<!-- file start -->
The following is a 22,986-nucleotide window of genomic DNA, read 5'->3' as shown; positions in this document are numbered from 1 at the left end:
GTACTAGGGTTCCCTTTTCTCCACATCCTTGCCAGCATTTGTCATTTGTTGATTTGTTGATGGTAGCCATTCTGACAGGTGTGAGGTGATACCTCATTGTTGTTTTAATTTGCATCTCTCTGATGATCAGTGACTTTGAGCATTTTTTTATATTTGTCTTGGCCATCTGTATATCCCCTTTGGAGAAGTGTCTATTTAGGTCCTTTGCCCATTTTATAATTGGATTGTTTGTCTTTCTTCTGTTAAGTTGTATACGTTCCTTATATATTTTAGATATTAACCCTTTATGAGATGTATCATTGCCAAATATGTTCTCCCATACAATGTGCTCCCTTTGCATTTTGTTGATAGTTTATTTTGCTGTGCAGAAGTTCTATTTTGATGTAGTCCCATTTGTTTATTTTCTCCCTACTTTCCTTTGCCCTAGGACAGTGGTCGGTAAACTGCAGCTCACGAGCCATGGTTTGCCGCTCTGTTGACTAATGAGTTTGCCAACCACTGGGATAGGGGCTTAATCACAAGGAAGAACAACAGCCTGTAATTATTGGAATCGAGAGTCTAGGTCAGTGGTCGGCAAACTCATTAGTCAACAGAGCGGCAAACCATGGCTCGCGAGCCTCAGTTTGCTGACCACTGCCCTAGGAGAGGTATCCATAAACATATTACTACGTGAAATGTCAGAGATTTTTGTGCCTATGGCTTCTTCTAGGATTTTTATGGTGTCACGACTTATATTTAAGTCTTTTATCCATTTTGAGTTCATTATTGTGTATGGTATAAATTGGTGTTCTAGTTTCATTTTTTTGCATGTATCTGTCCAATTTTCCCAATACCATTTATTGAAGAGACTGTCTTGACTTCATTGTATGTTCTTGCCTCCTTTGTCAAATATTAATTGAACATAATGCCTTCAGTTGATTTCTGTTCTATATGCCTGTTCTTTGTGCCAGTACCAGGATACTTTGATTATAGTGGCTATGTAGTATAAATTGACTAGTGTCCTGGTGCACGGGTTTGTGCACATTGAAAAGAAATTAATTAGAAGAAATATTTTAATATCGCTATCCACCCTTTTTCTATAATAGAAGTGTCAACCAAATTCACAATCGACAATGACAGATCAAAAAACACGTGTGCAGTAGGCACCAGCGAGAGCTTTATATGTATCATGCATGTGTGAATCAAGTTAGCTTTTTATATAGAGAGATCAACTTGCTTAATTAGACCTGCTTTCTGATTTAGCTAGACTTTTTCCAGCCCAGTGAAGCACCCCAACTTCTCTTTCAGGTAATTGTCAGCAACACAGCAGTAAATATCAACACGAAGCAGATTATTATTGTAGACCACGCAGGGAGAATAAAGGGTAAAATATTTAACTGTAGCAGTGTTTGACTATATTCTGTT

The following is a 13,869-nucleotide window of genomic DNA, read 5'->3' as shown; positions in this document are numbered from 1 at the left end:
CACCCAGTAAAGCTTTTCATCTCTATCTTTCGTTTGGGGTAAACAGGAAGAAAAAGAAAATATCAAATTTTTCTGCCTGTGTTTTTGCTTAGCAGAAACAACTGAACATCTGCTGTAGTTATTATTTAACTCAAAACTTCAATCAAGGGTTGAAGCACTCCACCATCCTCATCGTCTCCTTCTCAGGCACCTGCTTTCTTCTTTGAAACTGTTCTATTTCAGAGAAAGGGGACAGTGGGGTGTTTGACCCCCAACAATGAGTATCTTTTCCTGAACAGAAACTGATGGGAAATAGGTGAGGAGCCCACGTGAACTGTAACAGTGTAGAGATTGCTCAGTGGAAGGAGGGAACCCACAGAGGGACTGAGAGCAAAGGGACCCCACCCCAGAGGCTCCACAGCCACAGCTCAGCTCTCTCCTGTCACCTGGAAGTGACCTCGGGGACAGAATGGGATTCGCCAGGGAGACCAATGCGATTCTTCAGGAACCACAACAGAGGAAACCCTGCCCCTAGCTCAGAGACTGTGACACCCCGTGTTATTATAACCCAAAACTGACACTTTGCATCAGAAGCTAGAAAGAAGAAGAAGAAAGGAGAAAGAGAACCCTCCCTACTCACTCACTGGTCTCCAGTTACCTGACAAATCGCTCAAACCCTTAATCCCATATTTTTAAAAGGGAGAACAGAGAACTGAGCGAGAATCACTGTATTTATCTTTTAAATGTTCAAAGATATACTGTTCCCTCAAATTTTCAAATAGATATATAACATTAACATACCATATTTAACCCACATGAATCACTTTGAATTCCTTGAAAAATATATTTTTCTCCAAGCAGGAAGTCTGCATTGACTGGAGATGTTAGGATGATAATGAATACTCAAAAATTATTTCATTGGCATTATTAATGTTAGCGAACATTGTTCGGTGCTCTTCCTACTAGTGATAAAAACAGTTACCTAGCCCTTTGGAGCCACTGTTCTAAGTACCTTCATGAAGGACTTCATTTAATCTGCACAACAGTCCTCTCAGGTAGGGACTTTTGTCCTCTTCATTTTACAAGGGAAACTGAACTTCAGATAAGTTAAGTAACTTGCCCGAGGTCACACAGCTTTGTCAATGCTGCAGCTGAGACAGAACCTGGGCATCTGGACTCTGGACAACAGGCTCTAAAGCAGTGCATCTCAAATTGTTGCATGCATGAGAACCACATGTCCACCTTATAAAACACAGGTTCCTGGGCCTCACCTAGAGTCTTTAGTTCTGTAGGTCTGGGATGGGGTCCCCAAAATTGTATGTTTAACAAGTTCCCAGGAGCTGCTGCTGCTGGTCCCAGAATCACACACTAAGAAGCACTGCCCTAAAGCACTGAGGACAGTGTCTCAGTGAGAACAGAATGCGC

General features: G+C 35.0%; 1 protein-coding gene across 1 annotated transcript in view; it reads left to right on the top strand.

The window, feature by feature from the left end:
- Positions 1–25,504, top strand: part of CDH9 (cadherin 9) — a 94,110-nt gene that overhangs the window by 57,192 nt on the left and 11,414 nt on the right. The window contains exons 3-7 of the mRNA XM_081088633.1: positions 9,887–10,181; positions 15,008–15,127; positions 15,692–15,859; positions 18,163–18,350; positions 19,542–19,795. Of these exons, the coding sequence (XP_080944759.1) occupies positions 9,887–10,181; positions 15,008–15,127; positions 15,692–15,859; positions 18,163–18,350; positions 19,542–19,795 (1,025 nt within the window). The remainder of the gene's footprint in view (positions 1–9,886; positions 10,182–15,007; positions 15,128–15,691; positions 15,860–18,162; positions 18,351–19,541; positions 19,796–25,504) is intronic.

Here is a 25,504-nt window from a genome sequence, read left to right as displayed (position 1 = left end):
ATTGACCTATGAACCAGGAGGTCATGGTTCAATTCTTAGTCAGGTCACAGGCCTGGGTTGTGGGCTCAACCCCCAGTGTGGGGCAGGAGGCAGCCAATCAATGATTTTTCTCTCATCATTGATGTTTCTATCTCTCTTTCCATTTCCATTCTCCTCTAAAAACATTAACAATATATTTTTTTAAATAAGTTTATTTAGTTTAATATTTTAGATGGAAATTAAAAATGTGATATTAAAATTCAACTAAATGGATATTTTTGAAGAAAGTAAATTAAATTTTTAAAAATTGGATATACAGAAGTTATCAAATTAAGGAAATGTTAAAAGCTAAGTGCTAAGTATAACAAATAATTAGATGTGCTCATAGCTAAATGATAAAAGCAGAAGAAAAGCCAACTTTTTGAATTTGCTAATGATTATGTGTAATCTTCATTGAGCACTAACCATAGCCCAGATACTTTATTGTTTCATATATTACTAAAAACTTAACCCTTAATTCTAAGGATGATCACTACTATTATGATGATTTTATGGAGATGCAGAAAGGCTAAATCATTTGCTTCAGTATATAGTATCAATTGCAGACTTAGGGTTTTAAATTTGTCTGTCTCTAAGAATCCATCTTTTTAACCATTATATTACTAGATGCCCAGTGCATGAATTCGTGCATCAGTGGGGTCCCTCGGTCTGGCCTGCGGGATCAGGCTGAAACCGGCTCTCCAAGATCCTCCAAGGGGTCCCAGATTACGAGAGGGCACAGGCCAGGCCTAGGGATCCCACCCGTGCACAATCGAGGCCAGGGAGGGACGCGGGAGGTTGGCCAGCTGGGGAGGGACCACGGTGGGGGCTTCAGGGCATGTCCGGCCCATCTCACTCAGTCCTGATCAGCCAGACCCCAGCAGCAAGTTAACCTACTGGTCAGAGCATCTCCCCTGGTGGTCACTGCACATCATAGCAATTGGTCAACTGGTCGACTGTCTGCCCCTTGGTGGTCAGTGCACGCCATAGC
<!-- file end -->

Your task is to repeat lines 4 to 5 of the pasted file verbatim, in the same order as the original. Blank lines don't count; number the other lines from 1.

CACCCAGTAAAGCTTTTCATCTCTATCTTTCGTTTGGGGTAAACAGGAAGAAAAAGAAAATATCAAATTTTTCTGCCTGTGTTTTTGCTTAGCAGAAACAACTGAACATCTGCTGTAGTTATTATTTAACTCAAAACTTCAATCAAGGGTTGAAGCACTCCACCATCCTCATCGTCTCCTTCTCAGGCACCTGCTTTCTTCTTTGAAACTGTTCTATTTCAGAGAAAGGGGACAGTGGGGTGTTTGACCCCCAACAATGAGTATCTTTTCCTGAACAGAAACTGATGGGAAATAGGTGAGGAGCCCACGTGAACTGTAACAGTGTAGAGATTGCTCAGTGGAAGGAGGGAACCCACAGAGGGACTGAGAGCAAAGGGACCCCACCCCAGAGGCTCCACAGCCACAGCTCAGCTCTCTCCTGTCACCTGGAAGTGACCTCGGGGACAGAATGGGATTCGCCAGGGAGACCAATGCGATTCTTCAGGAACCACAACAGAGGAAACCCTGCCCCTAGCTCAGAGACTGTGACACCCCGTGTTATTATAACCCAAAACTGACACTTTGCATCAGAAGCTAGAAAGAAGAAGAAGAAAGGAGAAAGAGAACCCTCCCTACTCACTCACTGGTCTCCAGTTACCTGACAAATCGCTCAAACCCTTAATCCCATATTTTTAAAAGGGAGAACAGAGAACTGAGCGAGAATCACTGTATTTATCTTTTAAATGTTCAAAGATATACTGTTCCCTCAAATTTTCAAATAGATATATAACATTAACATACCATATTTAACCCACATGAATCACTTTGAATTCCTTGAAAAATATATTTTTCTCCAAGCAGGAAGTCTGCATTGACTGGAGATGTTAGGATGATAATGAATACTCAAAAATTATTTCATTGGCATTATTAATGTTAGCGAACATTGTTCGGTGCTCTTCCTACTAGTGATAAAAACAGTTACCTAGCCCTTTGGAGCCACTGTTCTAAGTACCTTCATGAAGGACTTCATTTAATCTGCACAACAGTCCTCTCAGGTAGGGACTTTTGTCCTCTTCATTTTACAAGGGAAACTGAACTTCAGATAAGTTAAGTAACTTGCCCGAGGTCACACAGCTTTGTCAATGCTGCAGCTGAGACAGAACCTGGGCATCTGGACTCTGGACAACAGGCTCTAAAGCAGTGCATCTCAAATTGTTGCATGCATGAGAACCACATGTCCACCTTATAAAACACAGGTTCCTGGGCCTCACCTAGAGTCTTTAGTTCTGTAGGTCTGGGATGGGGTCCCCAAAATTGTATGTTTAACAAGTTCCCAGGAGCTGCTGCTGCTGGTCCCAGAATCACACACTAAGAAGCACTGCCCTAAAGCACTGAGGACAGTGTCTCAGTGAGAACAGAATGCGC

General features: G+C 35.0%; 1 protein-coding gene across 1 annotated transcript in view; it reads left to right on the top strand.